It was an honor to have the opportunity to interview stand-out student, Andrew Barba. A 3rd year computer science major set to graduate in 2016, he recently finished his co-op at Happier.com, an extremely successful tech start-up in the Boston area. He gave me great insight into what a co-op at Happier.com is like, how to navigate the interview process, and what it is like to work for a start-up. All of you entrepreneurs out there or people interested in start-ups, listen up!
Ashley LoBue (AL): Can you tell me a little bit about Happier.com?
Andrew Barba (AB): Nataly Kogan, one of the founders, had worked for well-known companies like Microsoft and was extremely successful. She thought that she would be happy when she hit a certain level of success and made a lot of money, but Nataly found that it wasn’t the case. So, she and her co-founder, Colin Plamondon, got the idea to create something that can make people happier in other ways—they did some research and found that if you write down three happy thoughts a day, then you were scientifically proven to be happier. Happier.com started out as an iPhone app but then got extended to the web since it was cost effective.
(AL): What did you do day-to-day as a co-op for Happier?
(AB): I actually got to work on the iPhone app for three months, and then they said “here, build a website”, so I was really excited about the amount of responsibility I had. Yoav, the CTO of Happier, was my mentor, and I did it all as far as coding—all of the other stuff was on him. It was a lot of fun! Yoav actually designed the system we work with, which is called Agile Software Development. The idea is that you release products and features quickly so you learn quickly—the key to this system is that you don’t release it when it’s perfect, you release it when it’s ready, so that you can get user feedback and adjust things according to that feedback. We are able to do this through “Sprints”. Every Monday we have a big planning day where the whole team gets into different groups (like design, product engineering etc.) and we try to brainstorm on what we can get done. Natalie leads the meeting and talks about the direction she wants to go in, and then we triage from there—the design team says we can do this, and then product engineering says that they can do that etc. We release in two week chunks. On the web, we release as soon as the app is done.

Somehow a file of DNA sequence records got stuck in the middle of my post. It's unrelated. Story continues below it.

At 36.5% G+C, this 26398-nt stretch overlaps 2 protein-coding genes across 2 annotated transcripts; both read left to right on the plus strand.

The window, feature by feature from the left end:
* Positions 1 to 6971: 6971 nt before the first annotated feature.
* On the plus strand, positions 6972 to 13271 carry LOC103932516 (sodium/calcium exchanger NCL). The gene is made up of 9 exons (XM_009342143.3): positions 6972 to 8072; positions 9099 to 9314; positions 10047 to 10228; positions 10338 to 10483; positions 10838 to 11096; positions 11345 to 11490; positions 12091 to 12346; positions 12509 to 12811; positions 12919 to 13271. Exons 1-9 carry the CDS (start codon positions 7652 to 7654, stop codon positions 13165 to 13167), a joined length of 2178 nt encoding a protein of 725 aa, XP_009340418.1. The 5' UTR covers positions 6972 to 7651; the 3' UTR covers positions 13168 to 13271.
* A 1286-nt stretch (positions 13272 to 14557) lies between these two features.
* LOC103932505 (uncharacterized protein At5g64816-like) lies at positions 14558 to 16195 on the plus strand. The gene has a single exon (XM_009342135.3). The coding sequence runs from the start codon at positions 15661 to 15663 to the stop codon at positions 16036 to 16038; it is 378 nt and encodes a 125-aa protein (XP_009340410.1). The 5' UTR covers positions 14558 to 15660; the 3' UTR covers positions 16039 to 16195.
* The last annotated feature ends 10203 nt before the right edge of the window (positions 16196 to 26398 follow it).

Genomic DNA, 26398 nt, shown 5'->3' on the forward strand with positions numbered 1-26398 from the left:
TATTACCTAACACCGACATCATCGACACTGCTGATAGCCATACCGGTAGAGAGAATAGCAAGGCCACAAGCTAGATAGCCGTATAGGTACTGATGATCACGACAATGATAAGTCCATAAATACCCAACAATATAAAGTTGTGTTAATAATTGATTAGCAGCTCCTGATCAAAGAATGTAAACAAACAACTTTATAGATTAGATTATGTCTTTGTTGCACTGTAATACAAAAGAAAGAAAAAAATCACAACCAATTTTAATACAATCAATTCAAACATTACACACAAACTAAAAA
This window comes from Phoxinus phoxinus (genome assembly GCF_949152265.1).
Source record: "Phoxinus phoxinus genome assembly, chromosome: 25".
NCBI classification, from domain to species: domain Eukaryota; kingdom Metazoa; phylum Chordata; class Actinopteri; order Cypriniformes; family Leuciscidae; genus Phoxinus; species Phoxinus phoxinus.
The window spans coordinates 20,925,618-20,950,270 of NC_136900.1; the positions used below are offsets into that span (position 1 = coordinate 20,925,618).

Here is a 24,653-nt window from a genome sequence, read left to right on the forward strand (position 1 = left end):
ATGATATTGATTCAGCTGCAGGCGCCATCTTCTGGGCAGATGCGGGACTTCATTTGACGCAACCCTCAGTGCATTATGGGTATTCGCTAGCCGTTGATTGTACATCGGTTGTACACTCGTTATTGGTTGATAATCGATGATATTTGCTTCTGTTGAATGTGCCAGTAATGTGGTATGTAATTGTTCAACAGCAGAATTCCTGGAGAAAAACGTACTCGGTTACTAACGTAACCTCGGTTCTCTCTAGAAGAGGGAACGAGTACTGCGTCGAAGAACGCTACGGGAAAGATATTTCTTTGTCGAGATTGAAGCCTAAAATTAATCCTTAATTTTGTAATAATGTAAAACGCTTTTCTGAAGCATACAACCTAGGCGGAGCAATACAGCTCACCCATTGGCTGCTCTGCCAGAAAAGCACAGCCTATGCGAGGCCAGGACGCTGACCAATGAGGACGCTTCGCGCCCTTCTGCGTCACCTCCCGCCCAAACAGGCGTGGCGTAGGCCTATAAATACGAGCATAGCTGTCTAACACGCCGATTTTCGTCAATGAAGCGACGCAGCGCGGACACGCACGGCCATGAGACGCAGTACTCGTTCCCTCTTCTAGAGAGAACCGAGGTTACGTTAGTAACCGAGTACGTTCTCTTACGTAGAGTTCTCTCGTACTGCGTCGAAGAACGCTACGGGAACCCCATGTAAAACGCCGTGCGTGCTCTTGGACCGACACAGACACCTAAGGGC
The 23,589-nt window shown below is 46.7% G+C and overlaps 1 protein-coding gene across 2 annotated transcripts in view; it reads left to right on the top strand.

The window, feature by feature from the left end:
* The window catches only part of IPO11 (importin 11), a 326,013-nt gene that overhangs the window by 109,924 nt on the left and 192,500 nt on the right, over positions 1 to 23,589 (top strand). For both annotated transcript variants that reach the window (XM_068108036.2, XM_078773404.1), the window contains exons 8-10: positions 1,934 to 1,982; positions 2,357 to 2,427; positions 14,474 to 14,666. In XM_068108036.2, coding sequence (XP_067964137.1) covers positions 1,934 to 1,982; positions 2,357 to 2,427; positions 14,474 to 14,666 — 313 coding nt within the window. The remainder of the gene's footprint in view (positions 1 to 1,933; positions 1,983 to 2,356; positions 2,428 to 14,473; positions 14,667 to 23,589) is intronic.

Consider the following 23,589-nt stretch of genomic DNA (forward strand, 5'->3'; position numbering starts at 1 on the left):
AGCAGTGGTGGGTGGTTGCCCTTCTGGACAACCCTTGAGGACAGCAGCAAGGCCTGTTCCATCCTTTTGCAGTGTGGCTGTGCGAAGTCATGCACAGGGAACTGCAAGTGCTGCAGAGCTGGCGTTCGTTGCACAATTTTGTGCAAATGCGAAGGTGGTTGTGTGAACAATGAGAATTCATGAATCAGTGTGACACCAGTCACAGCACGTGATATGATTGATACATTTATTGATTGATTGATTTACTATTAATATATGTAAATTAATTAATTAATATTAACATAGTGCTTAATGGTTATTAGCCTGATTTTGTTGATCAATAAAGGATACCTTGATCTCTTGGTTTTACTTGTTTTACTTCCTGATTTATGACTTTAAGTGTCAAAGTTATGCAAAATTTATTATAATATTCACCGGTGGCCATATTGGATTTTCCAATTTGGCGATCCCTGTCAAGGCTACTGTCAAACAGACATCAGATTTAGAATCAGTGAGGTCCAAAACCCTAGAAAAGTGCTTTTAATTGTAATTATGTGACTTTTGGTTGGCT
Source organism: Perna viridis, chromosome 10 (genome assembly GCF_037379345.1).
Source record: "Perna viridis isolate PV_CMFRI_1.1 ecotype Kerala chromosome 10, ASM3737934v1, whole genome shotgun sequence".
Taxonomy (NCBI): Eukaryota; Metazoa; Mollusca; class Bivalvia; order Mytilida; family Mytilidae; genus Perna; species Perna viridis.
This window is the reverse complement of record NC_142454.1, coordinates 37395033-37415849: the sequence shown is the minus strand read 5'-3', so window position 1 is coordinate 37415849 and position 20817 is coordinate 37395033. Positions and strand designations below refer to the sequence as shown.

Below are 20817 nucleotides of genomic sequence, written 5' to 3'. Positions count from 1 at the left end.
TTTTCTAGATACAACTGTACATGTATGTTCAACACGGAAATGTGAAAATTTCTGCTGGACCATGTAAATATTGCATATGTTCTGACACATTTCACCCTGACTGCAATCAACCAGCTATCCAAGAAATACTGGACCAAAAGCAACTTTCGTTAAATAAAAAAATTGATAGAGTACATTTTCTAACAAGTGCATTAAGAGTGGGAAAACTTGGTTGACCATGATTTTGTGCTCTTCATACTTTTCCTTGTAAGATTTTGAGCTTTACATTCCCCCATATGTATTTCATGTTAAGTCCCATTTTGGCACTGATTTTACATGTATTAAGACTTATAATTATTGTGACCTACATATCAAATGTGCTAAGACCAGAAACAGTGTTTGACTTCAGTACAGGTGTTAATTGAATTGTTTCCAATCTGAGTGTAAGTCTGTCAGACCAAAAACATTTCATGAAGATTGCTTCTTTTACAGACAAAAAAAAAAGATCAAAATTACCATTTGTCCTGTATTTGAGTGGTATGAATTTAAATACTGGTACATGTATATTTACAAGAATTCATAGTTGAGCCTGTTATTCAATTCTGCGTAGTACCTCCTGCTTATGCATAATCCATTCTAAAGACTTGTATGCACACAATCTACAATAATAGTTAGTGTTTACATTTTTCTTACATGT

(AL): What are the challenges?
(AB): One of the challenges working for a start-up is that you have to start projects that you don’t really know how to design. You might think something will work, but in actuality it won’t. One time I literally deleted everything that I worked on for a long time because it wasn’t functional and I made a mistake. For every mistake you do though, I think you always learn two or three things, so that you always are a better programmer today than yesterday. As a student, you are taught to do things in a certain way, but you need to learn to think outside of the box if you want to solve a problem or do something that hasn’t been done before.
(AL): What do you like most about it?
(AB): Freedom is what I like most about this position—they don’t call me an intern because I will build a product for them like the other engineers, so they treat me like another member of the team. They give me a huge amount of responsibility, which I don’t feel like I would’ve gotten at an internship at say, Facebook.
(AL): How did you get your co-op with Happier?
(AB): I met happier at the Co-op expo. They really liked that I had already made two apple apps—I started learning how to make apps by signing up for 12 one-hour classes on how to do it. It was time consuming, but I loved it. I gave them my resume but actually showed the apps I made. I believe this side project helped differentiate me from the other candidates and say more about me than my resume could.
(AL): What about post graduation?
(AB): I would love to start something on my own one day—the startup space is fun, a lot of work, and moves very quickly, but I just love that environment.
(AL): What is the best piece of advice you can give other students to be successful in co-op?
(AB): I would say to definitely speak up to your supervisors. Don’t be quiet in a meeting and voice your opinions. Your team really wants to hear what you have to say.